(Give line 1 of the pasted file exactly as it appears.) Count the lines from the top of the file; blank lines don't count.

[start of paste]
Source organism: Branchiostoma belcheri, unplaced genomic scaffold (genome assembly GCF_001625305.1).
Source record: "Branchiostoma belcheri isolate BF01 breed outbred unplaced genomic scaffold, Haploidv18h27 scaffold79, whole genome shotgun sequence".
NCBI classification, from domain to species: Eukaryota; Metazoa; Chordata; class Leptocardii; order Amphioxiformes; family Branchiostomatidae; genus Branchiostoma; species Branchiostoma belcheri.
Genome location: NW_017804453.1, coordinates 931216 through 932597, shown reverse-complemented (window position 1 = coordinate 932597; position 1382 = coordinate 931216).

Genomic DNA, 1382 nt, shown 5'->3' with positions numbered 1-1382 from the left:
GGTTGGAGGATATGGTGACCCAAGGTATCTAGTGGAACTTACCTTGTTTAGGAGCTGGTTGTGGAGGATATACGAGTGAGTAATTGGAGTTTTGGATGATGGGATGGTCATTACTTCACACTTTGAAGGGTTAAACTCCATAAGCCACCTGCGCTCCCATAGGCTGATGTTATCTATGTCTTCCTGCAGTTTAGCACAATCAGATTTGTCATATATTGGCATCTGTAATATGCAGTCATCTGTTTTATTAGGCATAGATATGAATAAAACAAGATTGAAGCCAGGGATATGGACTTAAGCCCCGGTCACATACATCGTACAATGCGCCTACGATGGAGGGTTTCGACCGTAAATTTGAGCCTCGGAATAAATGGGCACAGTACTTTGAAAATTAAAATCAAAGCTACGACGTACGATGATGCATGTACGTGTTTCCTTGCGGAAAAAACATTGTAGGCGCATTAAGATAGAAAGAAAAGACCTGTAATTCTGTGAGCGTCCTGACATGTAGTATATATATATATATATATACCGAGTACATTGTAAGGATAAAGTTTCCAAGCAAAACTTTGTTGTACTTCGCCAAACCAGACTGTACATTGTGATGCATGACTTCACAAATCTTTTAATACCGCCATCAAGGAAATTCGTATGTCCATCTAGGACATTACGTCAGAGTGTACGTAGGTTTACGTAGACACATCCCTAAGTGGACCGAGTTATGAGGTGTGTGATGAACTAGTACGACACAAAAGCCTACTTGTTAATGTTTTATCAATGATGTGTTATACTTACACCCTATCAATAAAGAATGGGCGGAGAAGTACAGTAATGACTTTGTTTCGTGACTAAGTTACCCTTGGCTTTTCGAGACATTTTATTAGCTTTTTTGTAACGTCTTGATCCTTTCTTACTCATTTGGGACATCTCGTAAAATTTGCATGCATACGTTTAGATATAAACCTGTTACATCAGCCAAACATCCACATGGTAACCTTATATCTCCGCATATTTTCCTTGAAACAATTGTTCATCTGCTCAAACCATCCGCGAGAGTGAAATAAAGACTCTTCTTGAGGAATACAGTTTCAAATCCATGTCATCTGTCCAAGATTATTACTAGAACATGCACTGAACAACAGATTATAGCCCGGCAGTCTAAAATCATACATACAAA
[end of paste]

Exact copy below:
Source organism: Branchiostoma belcheri, unplaced genomic scaffold (genome assembly GCF_001625305.1).